World Computer Literacy Day is December 2nd! This celebration of computers began in 2001, founded by the National Institute of Information Technology, an Indian computer company, after research suggested that the majority of computer users around the world were men. What started as an initiative intended to encourage the development of technological skills, particularly among children and women in India, has since expanded with aims to "create awareness and drive digital literacy in underserved communities worldwide.”
Today, being proficient with computer use can make all the difference in a personal or professional life, yet only about 30% of people self-identify as moderately to strongly computer literate. [Source]. Though computers have become more common in our ever tech-driven world, Computer Literacy Day reminds us to contribute whatever we can towards making computers accessible and easy to understand for everyone.
This year, celebrate and promote computer literacy with EiE resources for all ages.
At home, check out the Museum of Science’s podcast, Pulsar, Episode “What is Data?” and learn what data is, watch a YouTube video all about AI, or check out our virtual exhibit The Science Behind Pixar to learn about digital sculpting to create 3D models and virtual cameras to create new, imaginative worlds.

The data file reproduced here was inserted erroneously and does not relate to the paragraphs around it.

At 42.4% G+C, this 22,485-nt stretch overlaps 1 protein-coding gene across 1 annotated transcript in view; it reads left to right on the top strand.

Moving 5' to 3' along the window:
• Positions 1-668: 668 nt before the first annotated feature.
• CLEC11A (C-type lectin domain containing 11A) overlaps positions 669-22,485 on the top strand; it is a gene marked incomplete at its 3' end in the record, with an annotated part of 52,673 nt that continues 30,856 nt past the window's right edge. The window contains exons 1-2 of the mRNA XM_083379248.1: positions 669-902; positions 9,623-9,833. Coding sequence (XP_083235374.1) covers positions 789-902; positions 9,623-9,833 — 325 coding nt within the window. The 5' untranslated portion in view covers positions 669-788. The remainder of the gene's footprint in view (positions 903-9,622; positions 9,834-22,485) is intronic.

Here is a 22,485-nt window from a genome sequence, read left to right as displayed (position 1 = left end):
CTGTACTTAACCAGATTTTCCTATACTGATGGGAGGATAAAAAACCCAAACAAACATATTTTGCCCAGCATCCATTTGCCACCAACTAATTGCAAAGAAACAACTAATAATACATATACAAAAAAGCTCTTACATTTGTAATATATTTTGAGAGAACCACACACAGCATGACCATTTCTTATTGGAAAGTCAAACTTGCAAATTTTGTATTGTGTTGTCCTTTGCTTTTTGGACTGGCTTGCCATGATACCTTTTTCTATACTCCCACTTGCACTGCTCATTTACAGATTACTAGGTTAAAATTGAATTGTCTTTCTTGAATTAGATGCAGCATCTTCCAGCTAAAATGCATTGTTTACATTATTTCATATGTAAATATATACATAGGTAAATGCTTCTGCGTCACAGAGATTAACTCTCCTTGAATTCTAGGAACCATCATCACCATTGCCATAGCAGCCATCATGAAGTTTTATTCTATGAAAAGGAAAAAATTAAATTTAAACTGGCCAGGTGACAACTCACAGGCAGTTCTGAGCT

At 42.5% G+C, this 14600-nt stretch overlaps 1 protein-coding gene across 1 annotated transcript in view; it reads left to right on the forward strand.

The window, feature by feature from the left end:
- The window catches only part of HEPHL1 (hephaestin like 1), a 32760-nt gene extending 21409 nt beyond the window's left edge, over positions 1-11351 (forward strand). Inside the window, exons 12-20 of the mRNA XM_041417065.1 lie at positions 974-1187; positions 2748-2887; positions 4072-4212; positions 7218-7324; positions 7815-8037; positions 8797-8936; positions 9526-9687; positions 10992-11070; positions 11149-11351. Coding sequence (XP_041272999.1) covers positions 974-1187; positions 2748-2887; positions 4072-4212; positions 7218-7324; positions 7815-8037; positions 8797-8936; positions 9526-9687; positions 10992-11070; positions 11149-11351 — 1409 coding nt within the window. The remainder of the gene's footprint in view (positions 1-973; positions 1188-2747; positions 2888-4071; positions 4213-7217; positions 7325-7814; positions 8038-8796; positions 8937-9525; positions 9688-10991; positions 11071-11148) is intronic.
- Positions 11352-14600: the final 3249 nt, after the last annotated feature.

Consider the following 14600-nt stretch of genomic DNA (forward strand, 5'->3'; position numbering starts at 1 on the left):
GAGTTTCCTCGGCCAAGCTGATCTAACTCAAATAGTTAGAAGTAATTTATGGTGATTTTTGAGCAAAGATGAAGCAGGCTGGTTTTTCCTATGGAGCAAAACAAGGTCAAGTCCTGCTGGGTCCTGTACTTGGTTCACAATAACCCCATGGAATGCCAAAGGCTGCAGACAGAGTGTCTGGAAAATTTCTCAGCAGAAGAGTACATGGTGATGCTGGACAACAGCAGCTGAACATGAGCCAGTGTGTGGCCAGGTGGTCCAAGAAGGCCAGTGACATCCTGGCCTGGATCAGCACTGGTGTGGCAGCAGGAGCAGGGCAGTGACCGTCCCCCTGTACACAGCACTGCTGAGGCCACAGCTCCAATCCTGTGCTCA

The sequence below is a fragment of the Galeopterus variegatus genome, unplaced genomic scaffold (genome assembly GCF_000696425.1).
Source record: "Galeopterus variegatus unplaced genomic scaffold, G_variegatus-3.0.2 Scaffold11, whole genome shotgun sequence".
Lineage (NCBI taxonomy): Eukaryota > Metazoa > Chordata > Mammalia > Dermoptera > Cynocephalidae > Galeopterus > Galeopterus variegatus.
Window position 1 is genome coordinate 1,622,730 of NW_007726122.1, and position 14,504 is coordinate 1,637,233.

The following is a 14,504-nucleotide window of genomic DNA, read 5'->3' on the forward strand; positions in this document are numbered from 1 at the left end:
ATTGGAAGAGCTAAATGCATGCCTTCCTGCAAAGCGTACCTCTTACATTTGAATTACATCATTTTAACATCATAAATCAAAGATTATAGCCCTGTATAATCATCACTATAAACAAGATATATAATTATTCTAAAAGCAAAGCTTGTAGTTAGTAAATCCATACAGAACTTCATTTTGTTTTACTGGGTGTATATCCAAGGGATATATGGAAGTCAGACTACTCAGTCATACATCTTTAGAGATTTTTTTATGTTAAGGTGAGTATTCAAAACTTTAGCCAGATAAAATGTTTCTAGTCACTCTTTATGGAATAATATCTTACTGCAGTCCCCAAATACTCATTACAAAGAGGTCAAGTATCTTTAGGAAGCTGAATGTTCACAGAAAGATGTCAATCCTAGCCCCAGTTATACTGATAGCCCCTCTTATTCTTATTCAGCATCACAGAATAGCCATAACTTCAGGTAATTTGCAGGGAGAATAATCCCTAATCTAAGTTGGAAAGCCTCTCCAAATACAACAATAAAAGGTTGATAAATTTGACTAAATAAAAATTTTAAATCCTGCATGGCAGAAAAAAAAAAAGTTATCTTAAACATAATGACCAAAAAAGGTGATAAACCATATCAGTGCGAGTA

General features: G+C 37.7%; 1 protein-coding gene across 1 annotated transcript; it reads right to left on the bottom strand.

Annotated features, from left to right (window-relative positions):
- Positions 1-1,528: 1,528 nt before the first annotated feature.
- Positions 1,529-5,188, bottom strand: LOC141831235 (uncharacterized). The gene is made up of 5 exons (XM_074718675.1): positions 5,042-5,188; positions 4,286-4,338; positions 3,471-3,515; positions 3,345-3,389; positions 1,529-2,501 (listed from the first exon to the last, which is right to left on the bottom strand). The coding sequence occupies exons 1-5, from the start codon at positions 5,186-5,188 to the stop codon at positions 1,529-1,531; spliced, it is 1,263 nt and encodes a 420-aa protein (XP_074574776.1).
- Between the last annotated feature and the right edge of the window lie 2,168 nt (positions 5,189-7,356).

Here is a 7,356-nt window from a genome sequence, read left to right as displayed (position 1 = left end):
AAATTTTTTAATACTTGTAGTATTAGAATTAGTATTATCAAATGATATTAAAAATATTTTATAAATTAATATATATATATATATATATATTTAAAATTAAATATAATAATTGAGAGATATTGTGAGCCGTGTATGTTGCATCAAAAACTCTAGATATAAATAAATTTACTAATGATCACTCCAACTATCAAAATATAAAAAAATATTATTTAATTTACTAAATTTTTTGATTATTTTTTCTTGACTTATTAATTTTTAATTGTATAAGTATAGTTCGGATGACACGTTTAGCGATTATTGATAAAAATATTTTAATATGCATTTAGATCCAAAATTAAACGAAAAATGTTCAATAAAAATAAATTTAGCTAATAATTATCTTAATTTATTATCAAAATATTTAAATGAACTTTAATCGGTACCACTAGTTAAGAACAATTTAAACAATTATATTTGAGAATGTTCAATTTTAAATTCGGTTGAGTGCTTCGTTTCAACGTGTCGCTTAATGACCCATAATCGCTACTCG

In the classroom, our Computer Science Essentials curriculum promotes computational thinking and digital literacy, and pairs it with socio-cultural learning theory, an approach that emphasizes active participation in the social and material world. Through these structured, hands-on experiences, students make sense and assign meaning to practices, all while using the language and tools of computer science within the proper context.
For anytime learning, check out the Museum’s virtual exhibit entitled Engineering Stories. In this virtual exhibit you can explore real stories of people using engineering skills of creativity, breaking down problems, and iteration. These videos also emphasize the importance of having diverse voices in coding and computer science.
For more computer science resources and activities to celebrate computer literacy, click here! Let us know how you'll celebrate World Computer Literacy Day with your students in the comments.